SC: I can only guess. It is likely that they were interested in traffic numbers to their website. I feel stupid and ashamed for trusting CNN to honor my intentions with the work. To take me seriously as a photographer who cares deeply about what she photographs and how those images are representative of the people in them. I thought that by answering their questions in a thoughtful and engaged manner they would do what a respected journalistic media conglomerate should do and accurately report the project as I had presented to them. I can’t figure out if I am naive or if they are cruel.
TR: What would you like people to take away from your Appalachian photos?
SC: I would like the images to be the starting point for a conversation about the region; what stereotypes still exist and what images would and could demystify them. I want the images to call into question what is the “mean” of a place with a complicated history that is still trying to shed difficult stereotypes. The photographs are a rumination on what it means to be an outsider and how that outsider attempts to know something, Can they know something? What is unavailable to communicate in the photographic image and what is not? All of my projects operate within the documentary tradition while at the same time commenting on that tradition, it’s failures and its possibilities.
TR: Have you said anything to CNN about the photos? What did you tell them or what would you like to tell them?
SC: I have written to my editors and shared much of what I shared with you. I asked for an explanation. I would like them to remove the words “everyday life of appalachia” and redo the edit so that it no longer reflected only the stereotypes of the region.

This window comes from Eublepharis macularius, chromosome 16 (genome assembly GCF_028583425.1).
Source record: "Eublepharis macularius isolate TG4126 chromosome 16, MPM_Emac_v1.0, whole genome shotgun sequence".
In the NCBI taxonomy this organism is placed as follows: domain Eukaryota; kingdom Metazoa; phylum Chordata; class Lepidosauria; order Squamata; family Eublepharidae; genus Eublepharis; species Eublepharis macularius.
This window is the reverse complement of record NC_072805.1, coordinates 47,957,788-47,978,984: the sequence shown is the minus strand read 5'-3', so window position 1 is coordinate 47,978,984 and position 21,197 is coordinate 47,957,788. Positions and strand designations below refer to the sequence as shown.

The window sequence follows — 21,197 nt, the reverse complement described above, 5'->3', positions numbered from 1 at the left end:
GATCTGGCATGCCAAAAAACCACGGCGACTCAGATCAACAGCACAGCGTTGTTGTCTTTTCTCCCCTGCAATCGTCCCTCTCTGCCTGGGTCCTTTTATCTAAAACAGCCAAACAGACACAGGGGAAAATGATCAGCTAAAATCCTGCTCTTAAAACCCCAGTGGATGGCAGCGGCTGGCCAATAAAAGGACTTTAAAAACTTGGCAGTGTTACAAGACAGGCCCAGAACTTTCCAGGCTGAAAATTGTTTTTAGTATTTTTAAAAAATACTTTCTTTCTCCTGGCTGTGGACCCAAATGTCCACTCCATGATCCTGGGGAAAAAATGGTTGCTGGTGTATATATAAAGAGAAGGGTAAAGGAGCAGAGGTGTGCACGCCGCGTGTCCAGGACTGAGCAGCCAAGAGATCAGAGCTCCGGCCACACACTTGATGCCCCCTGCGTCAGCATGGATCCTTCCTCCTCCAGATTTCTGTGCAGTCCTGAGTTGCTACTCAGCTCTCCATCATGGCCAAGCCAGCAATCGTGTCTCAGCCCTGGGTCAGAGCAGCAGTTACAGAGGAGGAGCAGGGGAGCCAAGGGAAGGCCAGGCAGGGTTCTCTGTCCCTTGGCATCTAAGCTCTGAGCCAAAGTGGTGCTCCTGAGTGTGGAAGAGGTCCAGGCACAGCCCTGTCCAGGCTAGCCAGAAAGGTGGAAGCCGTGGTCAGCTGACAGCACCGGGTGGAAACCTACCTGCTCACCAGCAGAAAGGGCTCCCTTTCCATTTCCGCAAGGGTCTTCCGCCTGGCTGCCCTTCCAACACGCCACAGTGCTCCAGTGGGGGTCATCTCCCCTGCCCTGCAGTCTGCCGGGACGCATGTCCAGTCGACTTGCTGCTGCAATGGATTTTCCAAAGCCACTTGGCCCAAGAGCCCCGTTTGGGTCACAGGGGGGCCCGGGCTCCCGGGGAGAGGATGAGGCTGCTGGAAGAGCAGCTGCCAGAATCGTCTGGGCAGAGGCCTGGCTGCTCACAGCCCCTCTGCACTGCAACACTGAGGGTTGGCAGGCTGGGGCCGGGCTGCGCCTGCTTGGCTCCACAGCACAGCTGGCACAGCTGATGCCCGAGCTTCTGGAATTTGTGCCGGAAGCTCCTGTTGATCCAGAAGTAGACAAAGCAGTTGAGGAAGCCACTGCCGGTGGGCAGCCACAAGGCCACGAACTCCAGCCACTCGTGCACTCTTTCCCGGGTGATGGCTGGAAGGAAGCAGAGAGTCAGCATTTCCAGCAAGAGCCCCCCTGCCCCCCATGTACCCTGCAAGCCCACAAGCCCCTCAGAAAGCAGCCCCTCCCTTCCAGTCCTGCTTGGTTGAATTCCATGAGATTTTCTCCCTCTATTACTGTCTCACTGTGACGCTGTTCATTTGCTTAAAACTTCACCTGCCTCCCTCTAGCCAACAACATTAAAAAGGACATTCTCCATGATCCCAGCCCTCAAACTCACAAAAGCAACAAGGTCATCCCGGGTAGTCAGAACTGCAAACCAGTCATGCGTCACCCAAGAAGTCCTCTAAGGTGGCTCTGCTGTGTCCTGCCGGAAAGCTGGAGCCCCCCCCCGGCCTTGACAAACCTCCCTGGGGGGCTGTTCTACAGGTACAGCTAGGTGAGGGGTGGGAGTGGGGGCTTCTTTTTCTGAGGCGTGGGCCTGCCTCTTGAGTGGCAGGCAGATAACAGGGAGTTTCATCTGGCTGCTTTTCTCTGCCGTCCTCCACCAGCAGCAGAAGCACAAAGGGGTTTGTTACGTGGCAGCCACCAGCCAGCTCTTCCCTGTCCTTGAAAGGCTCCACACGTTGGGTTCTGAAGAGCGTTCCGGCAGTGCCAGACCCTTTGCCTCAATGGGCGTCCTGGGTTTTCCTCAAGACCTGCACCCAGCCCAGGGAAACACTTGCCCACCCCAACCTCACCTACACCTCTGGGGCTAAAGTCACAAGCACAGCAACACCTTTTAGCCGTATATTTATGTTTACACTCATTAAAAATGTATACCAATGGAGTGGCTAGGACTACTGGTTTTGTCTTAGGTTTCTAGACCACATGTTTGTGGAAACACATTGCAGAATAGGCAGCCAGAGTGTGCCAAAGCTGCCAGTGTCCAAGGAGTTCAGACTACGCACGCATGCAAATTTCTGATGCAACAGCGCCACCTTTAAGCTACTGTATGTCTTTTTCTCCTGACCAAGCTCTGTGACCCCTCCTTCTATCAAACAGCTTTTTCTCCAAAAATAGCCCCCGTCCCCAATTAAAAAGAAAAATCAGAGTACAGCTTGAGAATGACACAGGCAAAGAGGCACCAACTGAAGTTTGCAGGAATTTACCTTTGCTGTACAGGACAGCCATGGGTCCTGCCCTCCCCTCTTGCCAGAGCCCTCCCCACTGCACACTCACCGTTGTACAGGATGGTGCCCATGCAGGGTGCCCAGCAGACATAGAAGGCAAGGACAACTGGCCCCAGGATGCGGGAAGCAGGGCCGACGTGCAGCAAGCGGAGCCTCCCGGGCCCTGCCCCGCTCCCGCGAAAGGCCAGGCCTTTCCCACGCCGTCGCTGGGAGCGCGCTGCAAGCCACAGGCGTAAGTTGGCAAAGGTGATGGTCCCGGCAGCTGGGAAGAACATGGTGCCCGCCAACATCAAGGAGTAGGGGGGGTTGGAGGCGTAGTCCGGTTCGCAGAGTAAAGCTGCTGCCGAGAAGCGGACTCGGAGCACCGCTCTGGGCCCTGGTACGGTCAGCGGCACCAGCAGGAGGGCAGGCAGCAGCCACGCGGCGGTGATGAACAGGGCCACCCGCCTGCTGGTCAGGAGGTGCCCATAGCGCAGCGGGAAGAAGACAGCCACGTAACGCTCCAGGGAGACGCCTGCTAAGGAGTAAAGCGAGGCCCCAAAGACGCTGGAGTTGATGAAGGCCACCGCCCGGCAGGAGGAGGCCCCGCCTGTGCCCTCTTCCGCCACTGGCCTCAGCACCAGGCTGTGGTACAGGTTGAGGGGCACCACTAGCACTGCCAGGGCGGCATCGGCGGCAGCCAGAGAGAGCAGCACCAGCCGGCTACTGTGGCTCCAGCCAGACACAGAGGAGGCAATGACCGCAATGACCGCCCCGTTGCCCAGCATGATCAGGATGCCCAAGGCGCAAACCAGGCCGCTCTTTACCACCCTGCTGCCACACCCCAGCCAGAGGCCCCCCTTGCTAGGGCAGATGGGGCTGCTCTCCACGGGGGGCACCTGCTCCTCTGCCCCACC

This is the point where CNN posted additional photos. I emailed Stacy a follow-up question.
TR: CNN has added more photos that represent a wider range of Appalachian experiences, but they didn’t remove the words “everyday lives.” Are you satisfied?
SC: Whaen I contacted them, the photo editors at CNN showed genuine concern for my desire to have the project presented in a way that was true to my intentions. While so much of the damage has already been done with so many people seeing the original sequence of images I appreciated that the editors where immediately responsive to my desires to change the edit to be more accurate to the project.
They did not want to change the text “everyday lives of appalachian people” because they feel that in the context of the article they are not saying that my images reflect the everyday lives of appalachian people but that the images were taken of people in their everyday lives. In the end I agreed that the text was accurate to the interview I gave and with the new edit I feel that the project is shown in a much less antagonistic way. At the end of the day I took these pictures and I have to reconcile with the fact that not everyone is going to take the time to understand what I am doing. Some people are going to be angry that a picture of a Klan rally exists in the edit at all even if it is there to reference an obvious stereotype instead of perpetuate it. I am not making a travel brochure of the area.
While CNN has made the changes i requested I still think it is valuable to continue the discussion about appalachia, representations and stereotypes.
What do you think? Do you look at the photos differently after reading this? What do you think of Stacy’s work and CNN’s handling of the situation?